Asbestos - Overview

Jamie Kneen

National Program Co-Lead

Asbestos is a mineral based fibre that has been widely used all over the world due it its resistance to heat and corrosive chemicals. Typically asbestos appears as a whitish, fibrous material, known as chrysotile asbestos. Asbestos has been used in over 3000 products, everything from brake linings to children's toys. Asbestos has been widely used to fireproof ceilings, walls, tiles, and beams. It has also been used as insulation on pipes, broilers, and has been sprayed on walls. Breathing in asbestos fibres can cause asbestosis and cancer. Asbestosis is an irreversible lung disease that leads to scarring of the tissue. This makes breathing more and more difficult until death.

Chrysotile asbestos miners face many of the same issues as other miners: technological change replacing workers, difficult management, injuries, shift work, discrimination against women and minorities, and getting a fair share of profits. The mines too, have effects beyond asbestos: high water and energy consumption, perpetual care and maintenance after closure, and impacts on local economies, transportation corridors, indigenous rights, and provincial and federal budgets.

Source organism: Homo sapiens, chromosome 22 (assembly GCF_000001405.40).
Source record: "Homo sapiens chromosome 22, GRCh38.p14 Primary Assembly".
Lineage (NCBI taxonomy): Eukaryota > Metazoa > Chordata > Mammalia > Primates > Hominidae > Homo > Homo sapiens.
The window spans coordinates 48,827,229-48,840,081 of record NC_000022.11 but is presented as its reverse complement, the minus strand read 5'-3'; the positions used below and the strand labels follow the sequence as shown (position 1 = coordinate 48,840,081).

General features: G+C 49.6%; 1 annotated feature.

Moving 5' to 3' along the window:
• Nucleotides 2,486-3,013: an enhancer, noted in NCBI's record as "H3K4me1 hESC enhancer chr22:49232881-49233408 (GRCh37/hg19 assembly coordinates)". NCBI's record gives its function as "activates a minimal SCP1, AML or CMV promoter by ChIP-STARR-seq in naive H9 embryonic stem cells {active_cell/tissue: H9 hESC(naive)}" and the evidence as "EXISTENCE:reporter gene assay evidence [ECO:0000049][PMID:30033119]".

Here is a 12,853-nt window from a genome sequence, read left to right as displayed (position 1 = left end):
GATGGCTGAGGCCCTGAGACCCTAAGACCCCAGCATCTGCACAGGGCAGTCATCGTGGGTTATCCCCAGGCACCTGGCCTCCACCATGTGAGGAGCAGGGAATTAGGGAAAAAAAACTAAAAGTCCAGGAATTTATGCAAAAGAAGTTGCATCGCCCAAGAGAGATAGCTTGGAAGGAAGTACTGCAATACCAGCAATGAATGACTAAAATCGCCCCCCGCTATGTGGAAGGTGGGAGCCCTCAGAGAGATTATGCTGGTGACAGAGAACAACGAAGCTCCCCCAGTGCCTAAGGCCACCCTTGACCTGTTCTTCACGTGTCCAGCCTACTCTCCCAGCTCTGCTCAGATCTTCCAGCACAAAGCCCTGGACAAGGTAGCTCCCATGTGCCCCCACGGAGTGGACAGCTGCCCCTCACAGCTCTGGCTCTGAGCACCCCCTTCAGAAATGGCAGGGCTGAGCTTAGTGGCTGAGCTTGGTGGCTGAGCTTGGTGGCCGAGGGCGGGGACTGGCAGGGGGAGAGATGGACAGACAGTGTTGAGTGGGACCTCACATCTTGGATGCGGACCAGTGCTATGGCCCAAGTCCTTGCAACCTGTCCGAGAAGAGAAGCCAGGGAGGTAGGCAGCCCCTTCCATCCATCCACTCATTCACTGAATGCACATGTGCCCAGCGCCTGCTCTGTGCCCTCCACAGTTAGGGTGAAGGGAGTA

There has been a worldwide movement to ban both the mining and the use of white asbestos. France banned the use of white asbestos completely in 1997. The UK banned any new use of white asbestos in 1999. Further, by 2005 all EU nations must implement a prohibition on white asbestos. However, despite piles of reports showing the dangers of white asbestos, Canada continues to mine it and export it worldwide.